1. Renew Your Values, fine-tune them, and improve them.
2. Build real-world, (not exploited customer clusters), Communities.
- The best reason to start a business if you hope to succeed should be that you truly believe in it, and you are both passionate and excited about the value you will be adding to people.
- The reason for starting any business must be deeper than whatever reasons you may have to quit
- Belief in what you do is not just a rule for business success. It is a rule for success in anything.
- If you don’t build a business you believe in, you will lack the passion to sustain it.
3. Explore Strategic Partnerships, which can transform your business, create new income streams, sustain growth, etc.
Strategic partnerships occur when two businesses combine forces to expand their brand reach. Strategic alliances carry different definitions for every company, and no two vetting processes are the same. Some companies enter into these agreements based purely on their customers, and which partners have similar existing customers. (Some even flat-out ask their customers what other applications are in their tech stack, and base their alliances on those answers.) Others lean on more criteria at the outset, like the prospective partner’s estimated number of new customers each quarter and their types of existing partnerships.
4. Do an assessment of what you have right now and there could be exciting nuggets and gems within your existing world.
There are ways to identify business strengths and weaknesses. Every business has different traits, so this list of business strengths and weaknesses is just the beginning. To really uncover your own, you’ll need a strong process.
· Become more self-aware
A business is only as strong as the psychology of its leader, which is why self-awareness in business is so important. Self-awareness means being in touch with your own thoughts and feelings and how they affect your behavior. When you are self-aware, you’re more able to control your emotions, make tough decisions and be a better leader. You’re also able to look at your business strengths and weaknesses more objectively and assess how your own actions and mindset affect your success – or failure.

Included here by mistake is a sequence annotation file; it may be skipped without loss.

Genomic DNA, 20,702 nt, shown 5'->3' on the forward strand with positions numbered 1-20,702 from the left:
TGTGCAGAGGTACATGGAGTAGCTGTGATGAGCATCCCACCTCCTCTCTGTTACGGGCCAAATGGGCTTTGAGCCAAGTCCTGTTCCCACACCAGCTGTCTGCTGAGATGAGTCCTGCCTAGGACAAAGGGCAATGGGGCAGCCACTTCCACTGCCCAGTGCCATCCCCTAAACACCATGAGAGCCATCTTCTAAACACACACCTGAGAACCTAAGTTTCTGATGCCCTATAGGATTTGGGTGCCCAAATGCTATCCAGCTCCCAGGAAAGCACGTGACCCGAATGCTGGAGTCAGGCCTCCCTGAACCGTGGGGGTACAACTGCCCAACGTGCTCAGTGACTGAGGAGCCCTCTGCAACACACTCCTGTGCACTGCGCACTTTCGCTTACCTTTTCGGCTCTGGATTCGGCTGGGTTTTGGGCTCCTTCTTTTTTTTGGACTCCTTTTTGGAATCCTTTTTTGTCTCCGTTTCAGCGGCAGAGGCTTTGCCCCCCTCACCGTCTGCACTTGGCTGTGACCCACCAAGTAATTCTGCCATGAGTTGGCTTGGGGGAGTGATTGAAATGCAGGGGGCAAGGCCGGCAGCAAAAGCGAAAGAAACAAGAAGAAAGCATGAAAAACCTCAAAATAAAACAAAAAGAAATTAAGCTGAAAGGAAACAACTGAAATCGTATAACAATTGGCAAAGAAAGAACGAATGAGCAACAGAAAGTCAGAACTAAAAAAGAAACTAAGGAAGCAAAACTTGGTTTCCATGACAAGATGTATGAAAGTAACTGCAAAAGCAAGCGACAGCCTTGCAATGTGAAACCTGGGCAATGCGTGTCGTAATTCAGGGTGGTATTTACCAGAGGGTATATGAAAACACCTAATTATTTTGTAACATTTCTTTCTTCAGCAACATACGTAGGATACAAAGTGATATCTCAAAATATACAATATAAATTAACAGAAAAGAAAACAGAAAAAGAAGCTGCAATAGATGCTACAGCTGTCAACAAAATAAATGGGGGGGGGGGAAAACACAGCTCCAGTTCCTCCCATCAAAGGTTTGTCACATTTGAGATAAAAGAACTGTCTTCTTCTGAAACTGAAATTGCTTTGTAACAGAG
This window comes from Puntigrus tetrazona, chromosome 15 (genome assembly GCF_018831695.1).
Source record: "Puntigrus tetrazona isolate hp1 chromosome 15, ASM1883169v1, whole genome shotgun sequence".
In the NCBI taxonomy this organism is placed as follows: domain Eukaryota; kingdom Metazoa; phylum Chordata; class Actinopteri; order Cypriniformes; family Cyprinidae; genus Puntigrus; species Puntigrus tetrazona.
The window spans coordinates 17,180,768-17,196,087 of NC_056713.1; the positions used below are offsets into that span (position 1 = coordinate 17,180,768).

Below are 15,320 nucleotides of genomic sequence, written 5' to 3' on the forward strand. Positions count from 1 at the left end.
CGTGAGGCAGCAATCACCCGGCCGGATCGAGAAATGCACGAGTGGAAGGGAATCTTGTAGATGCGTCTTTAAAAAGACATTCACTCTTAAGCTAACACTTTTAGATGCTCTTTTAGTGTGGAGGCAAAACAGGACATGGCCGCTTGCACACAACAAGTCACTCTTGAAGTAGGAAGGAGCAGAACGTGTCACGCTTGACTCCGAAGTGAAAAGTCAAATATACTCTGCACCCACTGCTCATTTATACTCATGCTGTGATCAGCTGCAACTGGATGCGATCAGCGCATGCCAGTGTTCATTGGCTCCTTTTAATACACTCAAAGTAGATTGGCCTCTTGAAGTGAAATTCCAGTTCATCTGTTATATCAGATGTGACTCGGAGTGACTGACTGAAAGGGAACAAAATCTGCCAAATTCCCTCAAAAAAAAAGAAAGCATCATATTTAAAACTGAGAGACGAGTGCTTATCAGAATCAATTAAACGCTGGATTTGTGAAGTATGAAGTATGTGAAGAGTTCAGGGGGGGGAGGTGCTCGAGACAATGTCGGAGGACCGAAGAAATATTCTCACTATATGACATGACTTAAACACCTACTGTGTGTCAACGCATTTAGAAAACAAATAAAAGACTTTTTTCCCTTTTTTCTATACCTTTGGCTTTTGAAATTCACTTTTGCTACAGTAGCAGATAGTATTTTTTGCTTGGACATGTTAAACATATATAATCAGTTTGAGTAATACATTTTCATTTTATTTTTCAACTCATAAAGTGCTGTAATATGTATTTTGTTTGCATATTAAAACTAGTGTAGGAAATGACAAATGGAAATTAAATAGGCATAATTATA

· Know What to Look For
Sometimes the answer to “What are the strengths and weaknesses of a business?” is obvious. Revenue growth, diversification, physical assets, and intellectual property are common places to start. But there are many other areas to look at when performing your assessment. Do you have a particularly talented team? A strong company culture that encourages risk-taking and innovation? Efficient operations that save time while improving productivity? Don’t forget about these key areas.
· Put yourself in a Customer’s Shoes
Everything goes back to creating raving fan customers, including how you identify business strengths and weaknesses. You need to uncover your X factor: the way that you provide more value than anyone else. What’s your biggest business strength? Asking for customer feedback and taking it to the heart is also one of the best ways to uncover your weaknesses. Customers will almost always be honest – just ask them.
· Look at the competition
Your business strengths and weaknesses may be internal factors, but it is still essential to look at your competition. You may think you have a strong marketing strategy, customer service, or processes, but competitive analysis reveals otherwise. Or perhaps you’ll realize that you’re not as weak in some areas as you thought. Determining where you can win is a natural next step.
· Continually assess
Making a list of business strengths and weaknesses isn’t a one-time task. Any successful business owner needs to commit to constant and never-ending improvement – and that means continually reassessing every aspect of your business. Markets change. Businesses grow. Strengths can even become risks if they become too ingrained and limit your agility and ability to innovate. Review your business strengths and weaknesses at least once a year using the process outlined here.